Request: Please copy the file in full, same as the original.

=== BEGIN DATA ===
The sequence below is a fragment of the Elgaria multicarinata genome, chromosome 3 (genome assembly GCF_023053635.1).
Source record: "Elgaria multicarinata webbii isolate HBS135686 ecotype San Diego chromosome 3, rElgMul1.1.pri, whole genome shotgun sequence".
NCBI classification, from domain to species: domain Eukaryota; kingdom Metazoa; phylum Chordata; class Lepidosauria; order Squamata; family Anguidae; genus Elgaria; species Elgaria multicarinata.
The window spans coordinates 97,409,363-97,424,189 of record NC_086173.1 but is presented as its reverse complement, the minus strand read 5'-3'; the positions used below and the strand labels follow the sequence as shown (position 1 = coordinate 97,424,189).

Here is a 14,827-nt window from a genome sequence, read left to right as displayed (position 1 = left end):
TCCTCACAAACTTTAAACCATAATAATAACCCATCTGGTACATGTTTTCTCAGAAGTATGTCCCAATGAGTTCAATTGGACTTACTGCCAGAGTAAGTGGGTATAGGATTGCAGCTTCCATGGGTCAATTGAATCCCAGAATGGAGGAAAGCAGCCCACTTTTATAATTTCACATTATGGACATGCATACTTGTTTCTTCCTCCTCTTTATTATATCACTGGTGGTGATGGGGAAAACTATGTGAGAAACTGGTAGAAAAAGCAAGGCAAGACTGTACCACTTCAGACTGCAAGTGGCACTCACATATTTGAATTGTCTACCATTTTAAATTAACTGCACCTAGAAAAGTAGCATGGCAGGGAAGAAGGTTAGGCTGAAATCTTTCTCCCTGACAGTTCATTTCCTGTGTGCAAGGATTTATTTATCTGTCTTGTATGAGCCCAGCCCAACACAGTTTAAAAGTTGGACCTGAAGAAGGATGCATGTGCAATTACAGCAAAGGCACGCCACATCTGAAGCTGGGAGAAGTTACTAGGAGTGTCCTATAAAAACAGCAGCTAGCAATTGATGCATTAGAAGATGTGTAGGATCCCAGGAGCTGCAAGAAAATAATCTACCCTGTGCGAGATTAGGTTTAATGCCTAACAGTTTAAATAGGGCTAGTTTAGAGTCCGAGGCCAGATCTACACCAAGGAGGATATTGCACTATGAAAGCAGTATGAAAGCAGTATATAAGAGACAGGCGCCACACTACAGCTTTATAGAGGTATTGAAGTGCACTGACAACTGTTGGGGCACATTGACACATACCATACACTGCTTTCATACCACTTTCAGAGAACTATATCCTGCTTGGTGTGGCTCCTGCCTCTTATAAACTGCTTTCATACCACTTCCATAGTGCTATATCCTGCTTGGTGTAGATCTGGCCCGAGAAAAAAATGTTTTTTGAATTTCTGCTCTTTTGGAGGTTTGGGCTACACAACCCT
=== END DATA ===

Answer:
The sequence below is a fragment of the Elgaria multicarinata genome, chromosome 3 (genome assembly GCF_023053635.1).
Source record: "Elgaria multicarinata webbii isolate HBS135686 ecotype San Diego chromosome 3, rElgMul1.1.pri, whole genome shotgun sequence".
NCBI classification, from domain to species: domain Eukaryota; kingdom Metazoa; phylum Chordata; class Lepidosauria; order Squamata; family Anguidae; genus Elgaria; species Elgaria multicarinata.
The window spans coordinates 97,409,363-97,424,189 of record NC_086173.1 but is presented as its reverse complement, the minus strand read 5'-3'; the positions used below and the strand labels follow the sequence as shown (position 1 = coordinate 97,424,189).

Here is a 14,827-nt window from a genome sequence, read left to right as displayed (position 1 = left end):
TCCTCACAAACTTTAAACCATAATAATAACCCATCTGGTACATGTTTTCTCAGAAGTATGTCCCAATGAGTTCAATTGGACTTACTGCCAGAGTAAGTGGGTATAGGATTGCAGCTTCCATGGGTCAATTGAATCCCAGAATGGAGGAAAGCAGCCCACTTTTATAATTTCACATTATGGACATGCATACTTGTTTCTTCCTCCTCTTTATTATATCACTGGTGGTGATGGGGAAAACTATGTGAGAAACTGGTAGAAAAAGCAAGGCAAGACTGTACCACTTCAGACTGCAAGTGGCACTCACATATTTGAATTGTCTACCATTTTAAATTAACTGCACCTAGAAAAGTAGCATGGCAGGGAAGAAGGTTAGGCTGAAATCTTTCTCCCTGACAGTTCATTTCCTGTGTGCAAGGATTTATTTATCTGTCTTGTATGAGCCCAGCCCAACACAGTTTAAAAGTTGGACCTGAAGAAGGATGCATGTGCAATTACAGCAAAGGCACGCCACATCTGAAGCTGGGAGAAGTTACTAGGAGTGTCCTATAAAAACAGCAGCTAGCAATTGATGCATTAGAAGATGTGTAGGATCCCAGGAGCTGCAAGAAAATAATCTACCCTGTGCGAGATTAGGTTTAATGCCTAACAGTTTAAATAGGGCTAGTTTAGAGTCCGAGGCCAGATCTACACCAAGGAGGATATTGCACTATGAAAGCAGTATGAAAGCAGTATATAAGAGACAGGCGCCACACTACAGCTTTATAGAGGTATTGAAGTGCACTGACAACTGTTGGGGCACATTGACACATACCATACACTGCTTTCATACCACTTTCAGAGAACTATATCCTGCTTGGTGTGGCTCCTGCCTCTTATAAACTGCTTTCATACCACTTCCATAGTGCTATATCCTGCTTGGTGTAGATCTGGCCCGAGAAAAAAATGTTTTTTGAATTTCTGCTCTTTTGGAGGTTTGGGCTACACAACCCT